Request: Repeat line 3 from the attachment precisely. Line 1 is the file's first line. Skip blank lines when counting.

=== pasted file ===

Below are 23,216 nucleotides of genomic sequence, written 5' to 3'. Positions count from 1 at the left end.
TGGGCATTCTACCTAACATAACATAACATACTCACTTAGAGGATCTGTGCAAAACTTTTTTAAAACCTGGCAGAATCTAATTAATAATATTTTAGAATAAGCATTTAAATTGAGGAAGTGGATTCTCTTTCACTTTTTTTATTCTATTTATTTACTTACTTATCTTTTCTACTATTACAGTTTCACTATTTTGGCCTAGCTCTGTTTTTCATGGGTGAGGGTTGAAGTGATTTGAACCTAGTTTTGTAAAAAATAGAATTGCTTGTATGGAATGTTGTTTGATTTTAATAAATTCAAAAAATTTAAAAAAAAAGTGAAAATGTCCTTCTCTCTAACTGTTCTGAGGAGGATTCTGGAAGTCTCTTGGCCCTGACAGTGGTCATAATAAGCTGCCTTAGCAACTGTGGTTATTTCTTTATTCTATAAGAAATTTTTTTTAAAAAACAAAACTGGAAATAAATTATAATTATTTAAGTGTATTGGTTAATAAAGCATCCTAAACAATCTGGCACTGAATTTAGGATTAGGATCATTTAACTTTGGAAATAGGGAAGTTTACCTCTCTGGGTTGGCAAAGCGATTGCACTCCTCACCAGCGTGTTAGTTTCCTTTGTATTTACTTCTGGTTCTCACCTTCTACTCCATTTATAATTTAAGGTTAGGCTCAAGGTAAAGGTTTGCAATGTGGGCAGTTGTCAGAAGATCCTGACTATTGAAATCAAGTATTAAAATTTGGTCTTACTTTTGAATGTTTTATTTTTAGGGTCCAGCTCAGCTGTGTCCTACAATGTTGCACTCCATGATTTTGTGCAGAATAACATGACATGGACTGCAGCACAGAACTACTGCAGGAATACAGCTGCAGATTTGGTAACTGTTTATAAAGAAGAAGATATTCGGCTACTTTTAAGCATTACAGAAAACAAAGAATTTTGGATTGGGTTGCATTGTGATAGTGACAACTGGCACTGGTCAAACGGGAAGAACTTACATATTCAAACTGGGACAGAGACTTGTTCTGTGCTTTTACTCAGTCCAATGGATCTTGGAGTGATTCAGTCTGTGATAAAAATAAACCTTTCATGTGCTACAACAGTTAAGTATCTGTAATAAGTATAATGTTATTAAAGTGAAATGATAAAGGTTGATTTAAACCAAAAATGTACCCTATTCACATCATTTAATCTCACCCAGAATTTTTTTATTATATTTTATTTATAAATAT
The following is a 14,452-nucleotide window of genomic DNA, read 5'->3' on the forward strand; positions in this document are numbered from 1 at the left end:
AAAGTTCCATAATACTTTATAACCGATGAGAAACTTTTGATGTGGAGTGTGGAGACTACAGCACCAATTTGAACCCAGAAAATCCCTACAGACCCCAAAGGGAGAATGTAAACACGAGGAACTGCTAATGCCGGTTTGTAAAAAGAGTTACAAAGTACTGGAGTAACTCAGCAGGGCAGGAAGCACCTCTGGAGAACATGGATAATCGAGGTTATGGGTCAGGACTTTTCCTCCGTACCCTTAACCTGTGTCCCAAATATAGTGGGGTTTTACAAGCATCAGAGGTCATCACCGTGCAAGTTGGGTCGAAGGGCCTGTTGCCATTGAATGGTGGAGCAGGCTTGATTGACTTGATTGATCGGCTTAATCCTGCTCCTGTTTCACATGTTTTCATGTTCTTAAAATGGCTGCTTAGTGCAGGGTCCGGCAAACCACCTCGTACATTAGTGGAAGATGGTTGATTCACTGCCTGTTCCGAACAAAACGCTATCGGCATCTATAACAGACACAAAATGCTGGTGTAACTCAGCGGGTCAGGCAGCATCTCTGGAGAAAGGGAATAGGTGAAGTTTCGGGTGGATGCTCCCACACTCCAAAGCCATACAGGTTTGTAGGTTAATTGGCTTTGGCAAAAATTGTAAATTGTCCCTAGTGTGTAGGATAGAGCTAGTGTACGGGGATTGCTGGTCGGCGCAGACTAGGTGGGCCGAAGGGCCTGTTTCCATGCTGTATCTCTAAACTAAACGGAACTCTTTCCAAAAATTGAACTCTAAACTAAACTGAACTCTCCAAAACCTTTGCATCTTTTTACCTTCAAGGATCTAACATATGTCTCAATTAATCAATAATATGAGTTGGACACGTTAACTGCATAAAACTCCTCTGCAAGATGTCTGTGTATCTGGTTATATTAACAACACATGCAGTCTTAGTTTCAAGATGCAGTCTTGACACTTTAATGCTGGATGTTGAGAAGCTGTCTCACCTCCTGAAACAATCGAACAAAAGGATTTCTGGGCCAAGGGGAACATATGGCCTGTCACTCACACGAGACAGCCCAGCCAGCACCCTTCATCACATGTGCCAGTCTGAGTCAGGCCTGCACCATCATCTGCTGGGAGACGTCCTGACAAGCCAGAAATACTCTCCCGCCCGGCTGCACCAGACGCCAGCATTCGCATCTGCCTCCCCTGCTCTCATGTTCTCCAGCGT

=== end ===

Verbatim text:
The following is a 14,452-nucleotide window of genomic DNA, read 5'->3' on the forward strand; positions in this document are numbered from 1 at the left end: